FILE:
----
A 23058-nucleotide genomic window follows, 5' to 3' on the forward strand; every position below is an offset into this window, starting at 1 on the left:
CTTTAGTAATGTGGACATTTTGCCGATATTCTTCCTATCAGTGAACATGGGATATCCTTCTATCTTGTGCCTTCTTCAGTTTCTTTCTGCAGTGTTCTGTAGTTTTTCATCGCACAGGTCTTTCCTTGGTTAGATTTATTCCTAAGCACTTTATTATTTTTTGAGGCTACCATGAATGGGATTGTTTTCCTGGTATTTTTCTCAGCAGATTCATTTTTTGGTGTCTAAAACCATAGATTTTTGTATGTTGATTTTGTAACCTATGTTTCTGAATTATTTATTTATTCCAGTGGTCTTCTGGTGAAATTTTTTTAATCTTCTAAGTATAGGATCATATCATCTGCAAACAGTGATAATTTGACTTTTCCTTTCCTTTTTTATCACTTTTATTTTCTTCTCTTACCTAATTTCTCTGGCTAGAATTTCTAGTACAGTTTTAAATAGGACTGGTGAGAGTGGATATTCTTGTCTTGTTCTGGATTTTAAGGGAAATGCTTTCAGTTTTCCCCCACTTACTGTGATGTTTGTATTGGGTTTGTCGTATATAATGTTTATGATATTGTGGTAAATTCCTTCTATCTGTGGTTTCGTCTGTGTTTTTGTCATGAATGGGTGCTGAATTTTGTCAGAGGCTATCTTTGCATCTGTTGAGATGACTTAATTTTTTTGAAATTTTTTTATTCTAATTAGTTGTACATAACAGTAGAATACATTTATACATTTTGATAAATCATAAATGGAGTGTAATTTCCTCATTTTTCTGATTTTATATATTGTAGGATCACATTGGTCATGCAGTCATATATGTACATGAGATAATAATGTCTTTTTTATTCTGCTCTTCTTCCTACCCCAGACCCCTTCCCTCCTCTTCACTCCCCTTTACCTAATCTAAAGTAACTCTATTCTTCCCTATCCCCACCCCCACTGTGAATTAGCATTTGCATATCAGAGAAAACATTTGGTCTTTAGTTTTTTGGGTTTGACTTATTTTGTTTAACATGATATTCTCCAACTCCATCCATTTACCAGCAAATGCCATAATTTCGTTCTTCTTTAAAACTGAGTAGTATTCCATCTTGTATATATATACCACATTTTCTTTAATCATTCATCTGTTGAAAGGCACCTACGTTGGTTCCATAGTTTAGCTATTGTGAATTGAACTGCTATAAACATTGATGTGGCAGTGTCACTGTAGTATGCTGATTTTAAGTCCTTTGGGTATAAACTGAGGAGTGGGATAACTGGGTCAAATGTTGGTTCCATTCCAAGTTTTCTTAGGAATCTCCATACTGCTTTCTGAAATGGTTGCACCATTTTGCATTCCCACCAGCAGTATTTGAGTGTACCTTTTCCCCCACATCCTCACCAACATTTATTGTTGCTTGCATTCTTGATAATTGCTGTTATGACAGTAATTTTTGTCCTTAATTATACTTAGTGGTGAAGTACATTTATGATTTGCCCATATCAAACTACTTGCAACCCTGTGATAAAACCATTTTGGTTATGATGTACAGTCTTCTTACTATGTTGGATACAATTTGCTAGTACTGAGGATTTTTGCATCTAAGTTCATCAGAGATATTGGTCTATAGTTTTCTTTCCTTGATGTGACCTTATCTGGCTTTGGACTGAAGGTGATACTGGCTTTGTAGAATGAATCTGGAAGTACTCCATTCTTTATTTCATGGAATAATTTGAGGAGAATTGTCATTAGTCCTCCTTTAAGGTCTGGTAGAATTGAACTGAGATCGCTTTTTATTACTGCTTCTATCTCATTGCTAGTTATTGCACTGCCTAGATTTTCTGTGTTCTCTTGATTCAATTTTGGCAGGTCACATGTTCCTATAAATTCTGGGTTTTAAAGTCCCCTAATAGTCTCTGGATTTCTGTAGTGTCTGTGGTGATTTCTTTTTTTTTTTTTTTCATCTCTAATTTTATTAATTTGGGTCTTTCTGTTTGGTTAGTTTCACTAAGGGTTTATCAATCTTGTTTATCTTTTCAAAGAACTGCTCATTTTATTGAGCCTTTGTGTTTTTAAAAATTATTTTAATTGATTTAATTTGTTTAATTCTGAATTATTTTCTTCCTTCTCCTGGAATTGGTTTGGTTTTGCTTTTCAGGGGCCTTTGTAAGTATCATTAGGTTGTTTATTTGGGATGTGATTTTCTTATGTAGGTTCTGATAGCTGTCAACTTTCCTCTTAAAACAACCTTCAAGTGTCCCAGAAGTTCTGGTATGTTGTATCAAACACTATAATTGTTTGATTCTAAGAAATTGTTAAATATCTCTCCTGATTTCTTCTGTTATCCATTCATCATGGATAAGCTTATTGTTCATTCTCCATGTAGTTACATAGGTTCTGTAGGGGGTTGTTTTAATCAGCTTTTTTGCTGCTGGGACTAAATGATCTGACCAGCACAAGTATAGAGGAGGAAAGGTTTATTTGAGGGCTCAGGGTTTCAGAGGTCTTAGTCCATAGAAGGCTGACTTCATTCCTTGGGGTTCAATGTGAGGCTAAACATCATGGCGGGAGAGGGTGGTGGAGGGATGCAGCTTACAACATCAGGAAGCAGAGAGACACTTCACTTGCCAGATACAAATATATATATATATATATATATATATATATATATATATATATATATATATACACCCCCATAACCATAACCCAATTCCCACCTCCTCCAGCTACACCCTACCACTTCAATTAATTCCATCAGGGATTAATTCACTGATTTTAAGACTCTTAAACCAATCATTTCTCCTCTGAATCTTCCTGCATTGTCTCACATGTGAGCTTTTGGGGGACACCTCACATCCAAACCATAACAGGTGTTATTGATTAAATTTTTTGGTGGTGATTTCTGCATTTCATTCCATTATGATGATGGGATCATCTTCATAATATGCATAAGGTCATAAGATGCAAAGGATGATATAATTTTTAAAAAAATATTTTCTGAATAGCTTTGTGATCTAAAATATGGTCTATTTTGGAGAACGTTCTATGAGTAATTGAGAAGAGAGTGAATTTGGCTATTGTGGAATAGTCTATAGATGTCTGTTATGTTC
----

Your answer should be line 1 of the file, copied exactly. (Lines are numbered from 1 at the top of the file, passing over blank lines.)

A 23058-nucleotide genomic window follows, 5' to 3' on the forward strand; every position below is an offset into this window, starting at 1 on the left: